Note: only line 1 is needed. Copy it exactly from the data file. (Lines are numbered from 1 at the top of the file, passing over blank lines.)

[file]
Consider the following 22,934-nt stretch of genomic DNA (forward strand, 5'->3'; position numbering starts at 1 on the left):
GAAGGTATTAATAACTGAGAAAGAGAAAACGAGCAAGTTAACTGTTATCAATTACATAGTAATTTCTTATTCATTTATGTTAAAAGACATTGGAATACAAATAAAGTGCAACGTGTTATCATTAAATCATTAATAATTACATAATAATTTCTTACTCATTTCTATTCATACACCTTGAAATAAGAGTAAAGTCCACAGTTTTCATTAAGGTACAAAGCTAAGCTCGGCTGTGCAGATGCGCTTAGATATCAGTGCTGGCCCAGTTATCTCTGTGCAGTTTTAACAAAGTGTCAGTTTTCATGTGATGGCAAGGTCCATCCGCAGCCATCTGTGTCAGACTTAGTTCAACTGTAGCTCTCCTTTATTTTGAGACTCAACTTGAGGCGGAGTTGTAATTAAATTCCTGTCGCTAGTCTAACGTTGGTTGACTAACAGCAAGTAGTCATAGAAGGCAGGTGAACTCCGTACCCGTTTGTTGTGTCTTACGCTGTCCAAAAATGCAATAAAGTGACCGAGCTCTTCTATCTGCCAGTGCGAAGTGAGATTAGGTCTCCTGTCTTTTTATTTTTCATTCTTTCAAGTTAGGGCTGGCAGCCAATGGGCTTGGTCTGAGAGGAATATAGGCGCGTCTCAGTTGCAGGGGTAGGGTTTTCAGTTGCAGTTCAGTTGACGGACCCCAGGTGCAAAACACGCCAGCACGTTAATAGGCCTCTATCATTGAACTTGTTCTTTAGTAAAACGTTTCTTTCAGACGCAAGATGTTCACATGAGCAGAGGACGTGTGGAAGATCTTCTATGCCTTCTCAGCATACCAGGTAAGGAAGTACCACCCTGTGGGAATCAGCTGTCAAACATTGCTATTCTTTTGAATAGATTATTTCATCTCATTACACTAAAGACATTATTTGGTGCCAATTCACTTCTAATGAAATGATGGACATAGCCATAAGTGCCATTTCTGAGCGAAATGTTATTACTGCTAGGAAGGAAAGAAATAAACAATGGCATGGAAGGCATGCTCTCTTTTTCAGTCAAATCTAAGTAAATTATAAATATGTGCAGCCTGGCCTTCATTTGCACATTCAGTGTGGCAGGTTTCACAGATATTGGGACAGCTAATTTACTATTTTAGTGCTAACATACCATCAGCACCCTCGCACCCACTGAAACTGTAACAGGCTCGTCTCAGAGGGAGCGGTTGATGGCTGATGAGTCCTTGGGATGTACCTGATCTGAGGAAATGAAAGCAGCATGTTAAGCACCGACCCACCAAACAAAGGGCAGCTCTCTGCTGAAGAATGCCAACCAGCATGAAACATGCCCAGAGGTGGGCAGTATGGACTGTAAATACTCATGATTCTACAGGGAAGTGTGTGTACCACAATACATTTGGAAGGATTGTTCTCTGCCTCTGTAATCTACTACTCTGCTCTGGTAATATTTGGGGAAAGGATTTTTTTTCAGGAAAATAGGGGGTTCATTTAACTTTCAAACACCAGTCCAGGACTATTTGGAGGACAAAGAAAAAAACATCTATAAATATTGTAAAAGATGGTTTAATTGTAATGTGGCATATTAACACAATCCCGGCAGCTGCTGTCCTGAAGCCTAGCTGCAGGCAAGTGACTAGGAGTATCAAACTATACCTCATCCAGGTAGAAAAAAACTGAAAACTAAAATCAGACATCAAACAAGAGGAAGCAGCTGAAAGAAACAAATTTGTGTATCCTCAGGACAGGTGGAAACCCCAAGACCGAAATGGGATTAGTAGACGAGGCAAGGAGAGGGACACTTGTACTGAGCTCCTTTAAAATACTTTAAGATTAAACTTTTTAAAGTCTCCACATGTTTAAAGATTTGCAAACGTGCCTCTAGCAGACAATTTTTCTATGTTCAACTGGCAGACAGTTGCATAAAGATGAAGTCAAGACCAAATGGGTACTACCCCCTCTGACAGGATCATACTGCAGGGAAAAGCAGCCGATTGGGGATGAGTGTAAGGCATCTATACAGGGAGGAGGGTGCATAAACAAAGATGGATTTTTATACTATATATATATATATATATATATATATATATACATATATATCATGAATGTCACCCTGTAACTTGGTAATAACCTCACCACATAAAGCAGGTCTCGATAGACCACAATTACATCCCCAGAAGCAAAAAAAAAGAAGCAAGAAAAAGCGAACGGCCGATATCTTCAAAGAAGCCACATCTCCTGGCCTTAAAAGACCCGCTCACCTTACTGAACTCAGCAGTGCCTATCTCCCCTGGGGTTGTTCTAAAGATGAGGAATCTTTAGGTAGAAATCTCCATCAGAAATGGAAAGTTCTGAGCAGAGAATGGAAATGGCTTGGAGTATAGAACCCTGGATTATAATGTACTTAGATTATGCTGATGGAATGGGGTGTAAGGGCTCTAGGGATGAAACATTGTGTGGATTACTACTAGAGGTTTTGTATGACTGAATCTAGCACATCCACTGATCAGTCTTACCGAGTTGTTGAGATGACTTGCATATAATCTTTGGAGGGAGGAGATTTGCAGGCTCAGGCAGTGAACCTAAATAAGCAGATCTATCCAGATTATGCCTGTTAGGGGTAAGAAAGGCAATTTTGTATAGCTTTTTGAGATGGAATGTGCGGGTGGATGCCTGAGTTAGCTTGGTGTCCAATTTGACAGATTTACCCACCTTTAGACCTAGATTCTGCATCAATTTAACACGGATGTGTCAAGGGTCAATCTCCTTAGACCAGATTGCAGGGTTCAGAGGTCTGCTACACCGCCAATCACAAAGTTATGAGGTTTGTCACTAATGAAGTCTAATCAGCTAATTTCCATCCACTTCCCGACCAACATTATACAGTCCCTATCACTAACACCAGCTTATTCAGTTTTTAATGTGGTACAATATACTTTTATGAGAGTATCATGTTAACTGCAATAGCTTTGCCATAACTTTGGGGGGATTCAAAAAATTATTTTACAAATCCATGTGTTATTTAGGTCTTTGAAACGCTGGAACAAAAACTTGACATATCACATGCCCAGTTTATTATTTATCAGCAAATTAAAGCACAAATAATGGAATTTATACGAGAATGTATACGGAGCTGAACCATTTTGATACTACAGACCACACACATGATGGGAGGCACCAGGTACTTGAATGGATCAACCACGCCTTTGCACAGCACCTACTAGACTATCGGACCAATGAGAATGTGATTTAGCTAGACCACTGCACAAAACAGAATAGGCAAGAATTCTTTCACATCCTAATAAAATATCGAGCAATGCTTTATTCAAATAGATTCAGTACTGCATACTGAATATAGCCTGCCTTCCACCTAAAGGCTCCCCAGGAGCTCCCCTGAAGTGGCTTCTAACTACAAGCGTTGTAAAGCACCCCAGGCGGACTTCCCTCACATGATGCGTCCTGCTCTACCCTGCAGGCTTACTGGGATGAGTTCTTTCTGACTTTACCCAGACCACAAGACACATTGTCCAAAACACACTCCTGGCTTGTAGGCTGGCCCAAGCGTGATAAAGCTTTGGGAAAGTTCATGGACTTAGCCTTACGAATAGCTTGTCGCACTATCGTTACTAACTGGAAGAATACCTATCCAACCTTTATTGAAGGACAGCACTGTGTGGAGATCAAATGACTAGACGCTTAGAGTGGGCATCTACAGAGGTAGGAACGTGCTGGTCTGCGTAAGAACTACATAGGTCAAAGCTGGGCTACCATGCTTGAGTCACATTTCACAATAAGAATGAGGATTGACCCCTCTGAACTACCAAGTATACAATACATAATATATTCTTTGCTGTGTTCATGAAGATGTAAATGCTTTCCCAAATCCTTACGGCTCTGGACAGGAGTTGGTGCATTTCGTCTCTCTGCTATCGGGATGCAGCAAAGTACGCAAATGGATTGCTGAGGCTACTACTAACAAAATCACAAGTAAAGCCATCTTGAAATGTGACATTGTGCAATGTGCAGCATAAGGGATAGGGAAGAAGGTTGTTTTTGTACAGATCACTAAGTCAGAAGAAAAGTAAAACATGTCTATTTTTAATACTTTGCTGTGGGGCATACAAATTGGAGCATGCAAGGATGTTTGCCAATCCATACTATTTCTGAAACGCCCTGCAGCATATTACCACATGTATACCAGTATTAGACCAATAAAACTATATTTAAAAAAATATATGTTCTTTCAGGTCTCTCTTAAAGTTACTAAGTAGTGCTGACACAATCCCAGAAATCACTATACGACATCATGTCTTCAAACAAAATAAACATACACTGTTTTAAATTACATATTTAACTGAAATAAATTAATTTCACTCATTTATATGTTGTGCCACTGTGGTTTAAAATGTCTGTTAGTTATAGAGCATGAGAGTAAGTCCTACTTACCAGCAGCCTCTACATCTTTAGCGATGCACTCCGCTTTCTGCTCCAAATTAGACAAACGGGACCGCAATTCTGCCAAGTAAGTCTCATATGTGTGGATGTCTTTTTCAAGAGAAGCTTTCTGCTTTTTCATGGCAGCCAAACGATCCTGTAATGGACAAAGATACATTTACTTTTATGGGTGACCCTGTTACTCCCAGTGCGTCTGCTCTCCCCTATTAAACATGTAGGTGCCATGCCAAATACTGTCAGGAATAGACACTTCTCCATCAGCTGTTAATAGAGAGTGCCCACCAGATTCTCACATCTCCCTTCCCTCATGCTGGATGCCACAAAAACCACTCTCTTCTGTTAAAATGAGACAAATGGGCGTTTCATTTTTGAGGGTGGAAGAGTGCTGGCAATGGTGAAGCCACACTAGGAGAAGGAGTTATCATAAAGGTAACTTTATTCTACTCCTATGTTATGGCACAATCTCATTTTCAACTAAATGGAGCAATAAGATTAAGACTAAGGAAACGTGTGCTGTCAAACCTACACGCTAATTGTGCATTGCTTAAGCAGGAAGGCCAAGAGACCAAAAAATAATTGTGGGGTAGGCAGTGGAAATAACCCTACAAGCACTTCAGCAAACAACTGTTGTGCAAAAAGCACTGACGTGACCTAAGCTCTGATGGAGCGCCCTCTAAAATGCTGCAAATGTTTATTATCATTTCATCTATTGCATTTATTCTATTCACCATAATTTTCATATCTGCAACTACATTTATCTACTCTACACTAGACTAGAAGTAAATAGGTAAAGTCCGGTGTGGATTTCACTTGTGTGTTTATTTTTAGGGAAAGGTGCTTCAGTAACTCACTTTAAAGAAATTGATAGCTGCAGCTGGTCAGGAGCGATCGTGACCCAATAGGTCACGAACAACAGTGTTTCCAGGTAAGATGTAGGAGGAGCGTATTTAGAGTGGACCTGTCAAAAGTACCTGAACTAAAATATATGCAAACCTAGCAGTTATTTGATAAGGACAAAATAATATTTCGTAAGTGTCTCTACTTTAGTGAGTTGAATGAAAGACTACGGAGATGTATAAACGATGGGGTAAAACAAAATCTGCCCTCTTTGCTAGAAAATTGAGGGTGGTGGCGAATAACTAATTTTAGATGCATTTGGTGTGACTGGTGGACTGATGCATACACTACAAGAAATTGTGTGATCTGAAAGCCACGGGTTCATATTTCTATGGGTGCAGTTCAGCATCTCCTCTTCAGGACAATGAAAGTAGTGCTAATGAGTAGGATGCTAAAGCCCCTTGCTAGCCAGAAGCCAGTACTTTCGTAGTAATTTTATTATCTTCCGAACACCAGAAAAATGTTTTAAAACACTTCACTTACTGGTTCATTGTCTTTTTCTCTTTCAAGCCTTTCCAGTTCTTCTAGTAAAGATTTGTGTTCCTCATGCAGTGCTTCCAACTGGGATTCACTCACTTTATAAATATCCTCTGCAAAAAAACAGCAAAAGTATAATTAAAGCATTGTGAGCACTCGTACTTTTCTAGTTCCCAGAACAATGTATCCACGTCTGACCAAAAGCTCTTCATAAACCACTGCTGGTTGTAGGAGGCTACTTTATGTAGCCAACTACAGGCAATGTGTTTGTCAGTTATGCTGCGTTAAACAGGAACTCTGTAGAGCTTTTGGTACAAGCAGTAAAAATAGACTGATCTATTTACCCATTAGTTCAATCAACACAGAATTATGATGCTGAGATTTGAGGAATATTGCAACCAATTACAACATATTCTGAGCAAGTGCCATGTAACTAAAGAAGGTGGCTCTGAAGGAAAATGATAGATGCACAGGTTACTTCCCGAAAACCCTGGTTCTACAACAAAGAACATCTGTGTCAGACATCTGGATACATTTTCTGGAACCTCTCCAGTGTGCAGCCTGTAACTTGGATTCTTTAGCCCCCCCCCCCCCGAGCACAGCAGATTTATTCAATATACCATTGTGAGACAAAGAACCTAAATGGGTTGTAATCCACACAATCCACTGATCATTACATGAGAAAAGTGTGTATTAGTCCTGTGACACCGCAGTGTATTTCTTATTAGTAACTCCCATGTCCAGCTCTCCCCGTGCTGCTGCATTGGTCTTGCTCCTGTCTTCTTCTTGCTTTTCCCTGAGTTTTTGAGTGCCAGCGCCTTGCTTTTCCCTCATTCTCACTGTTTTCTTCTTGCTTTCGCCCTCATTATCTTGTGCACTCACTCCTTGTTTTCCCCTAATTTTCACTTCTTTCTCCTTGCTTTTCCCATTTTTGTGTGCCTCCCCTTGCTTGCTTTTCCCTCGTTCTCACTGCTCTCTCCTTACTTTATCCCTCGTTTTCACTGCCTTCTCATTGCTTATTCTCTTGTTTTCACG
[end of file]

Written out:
Consider the following 22,934-nt stretch of genomic DNA (forward strand, 5'->3'; position numbering starts at 1 on the left):